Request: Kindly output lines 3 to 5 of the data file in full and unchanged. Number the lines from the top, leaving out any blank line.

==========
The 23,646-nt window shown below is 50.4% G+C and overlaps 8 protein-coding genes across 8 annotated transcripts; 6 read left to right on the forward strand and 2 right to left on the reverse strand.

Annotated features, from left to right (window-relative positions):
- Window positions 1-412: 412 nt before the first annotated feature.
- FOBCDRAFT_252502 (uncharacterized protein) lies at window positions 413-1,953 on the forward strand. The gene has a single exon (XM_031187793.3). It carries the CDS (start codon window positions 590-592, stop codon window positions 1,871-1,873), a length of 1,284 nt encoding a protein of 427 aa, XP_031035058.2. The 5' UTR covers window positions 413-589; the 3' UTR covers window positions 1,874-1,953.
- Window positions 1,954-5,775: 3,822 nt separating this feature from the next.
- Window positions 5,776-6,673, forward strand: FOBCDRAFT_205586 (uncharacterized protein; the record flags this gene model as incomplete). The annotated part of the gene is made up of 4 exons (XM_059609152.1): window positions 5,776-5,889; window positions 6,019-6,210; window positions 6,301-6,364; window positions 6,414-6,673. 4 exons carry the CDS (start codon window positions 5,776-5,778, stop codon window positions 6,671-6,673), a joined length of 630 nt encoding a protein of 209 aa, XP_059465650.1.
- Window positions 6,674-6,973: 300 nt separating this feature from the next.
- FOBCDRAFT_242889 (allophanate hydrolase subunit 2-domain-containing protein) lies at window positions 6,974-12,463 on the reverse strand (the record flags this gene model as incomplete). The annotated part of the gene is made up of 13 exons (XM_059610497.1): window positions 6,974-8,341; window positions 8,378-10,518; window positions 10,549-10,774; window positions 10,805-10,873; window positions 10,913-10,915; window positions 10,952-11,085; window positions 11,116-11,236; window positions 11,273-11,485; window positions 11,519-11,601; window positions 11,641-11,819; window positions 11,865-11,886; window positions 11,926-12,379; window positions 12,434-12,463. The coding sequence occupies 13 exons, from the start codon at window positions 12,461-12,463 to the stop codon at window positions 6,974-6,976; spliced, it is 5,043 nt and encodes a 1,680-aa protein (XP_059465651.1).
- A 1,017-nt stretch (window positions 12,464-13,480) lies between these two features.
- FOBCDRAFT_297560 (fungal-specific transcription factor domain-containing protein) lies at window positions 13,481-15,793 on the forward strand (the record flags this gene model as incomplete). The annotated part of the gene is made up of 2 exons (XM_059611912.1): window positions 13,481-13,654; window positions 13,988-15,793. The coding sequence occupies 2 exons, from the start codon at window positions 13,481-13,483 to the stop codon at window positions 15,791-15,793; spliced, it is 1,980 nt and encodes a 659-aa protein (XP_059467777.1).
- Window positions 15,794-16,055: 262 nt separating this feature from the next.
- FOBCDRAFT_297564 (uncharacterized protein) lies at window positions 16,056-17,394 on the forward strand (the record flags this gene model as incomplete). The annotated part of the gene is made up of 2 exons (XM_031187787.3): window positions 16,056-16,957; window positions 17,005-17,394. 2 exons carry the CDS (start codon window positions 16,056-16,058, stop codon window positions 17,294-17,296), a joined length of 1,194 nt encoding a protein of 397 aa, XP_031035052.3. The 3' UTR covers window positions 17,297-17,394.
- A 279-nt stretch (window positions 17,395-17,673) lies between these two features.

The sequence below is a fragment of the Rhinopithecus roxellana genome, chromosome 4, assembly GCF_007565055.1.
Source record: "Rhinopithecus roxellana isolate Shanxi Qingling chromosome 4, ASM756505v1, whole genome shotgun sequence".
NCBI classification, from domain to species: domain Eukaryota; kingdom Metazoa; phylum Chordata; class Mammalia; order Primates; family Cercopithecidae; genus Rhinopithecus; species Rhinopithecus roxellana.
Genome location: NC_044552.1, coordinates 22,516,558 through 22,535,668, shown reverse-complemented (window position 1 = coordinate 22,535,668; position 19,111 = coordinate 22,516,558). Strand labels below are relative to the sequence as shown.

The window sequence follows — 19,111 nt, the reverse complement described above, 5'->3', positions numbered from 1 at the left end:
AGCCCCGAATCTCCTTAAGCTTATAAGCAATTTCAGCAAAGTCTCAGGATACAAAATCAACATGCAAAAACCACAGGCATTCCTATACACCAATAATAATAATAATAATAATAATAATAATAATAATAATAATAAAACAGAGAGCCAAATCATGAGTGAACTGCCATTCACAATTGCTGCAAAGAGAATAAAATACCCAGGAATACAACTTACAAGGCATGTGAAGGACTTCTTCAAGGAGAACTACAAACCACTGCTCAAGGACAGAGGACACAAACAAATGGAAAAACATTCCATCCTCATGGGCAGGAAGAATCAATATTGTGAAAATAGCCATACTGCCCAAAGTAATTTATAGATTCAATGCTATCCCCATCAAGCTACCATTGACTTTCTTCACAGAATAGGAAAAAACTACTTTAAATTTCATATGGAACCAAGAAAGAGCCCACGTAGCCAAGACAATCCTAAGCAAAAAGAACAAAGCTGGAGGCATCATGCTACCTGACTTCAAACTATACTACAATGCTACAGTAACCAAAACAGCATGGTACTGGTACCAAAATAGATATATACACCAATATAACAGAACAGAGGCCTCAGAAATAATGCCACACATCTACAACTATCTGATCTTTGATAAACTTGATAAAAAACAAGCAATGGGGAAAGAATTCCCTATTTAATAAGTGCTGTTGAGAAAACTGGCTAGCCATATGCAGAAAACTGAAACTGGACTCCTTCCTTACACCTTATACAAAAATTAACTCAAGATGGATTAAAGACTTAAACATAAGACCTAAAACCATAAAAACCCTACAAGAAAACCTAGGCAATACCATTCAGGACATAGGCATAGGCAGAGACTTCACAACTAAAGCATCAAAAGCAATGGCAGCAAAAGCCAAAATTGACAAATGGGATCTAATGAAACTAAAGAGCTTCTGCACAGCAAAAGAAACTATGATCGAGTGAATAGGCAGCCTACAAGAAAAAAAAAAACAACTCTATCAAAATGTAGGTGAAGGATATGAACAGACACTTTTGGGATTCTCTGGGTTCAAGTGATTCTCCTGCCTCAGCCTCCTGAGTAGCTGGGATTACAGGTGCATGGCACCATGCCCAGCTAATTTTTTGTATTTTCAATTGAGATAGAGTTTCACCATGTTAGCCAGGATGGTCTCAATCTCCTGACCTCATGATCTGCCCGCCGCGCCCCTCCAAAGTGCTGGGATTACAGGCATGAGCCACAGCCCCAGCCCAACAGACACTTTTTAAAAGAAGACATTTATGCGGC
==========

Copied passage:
- Window positions 1-412: 412 nt before the first annotated feature.
- FOBCDRAFT_252502 (uncharacterized protein) lies at window positions 413-1,953 on the forward strand. The gene has a single exon (XM_031187793.3). It carries the CDS (start codon window positions 590-592, stop codon window positions 1,871-1,873), a length of 1,284 nt encoding a protein of 427 aa, XP_031035058.2. The 5' UTR covers window positions 413-589; the 3' UTR covers window positions 1,874-1,953.
- Window positions 1,954-5,775: 3,822 nt separating this feature from the next.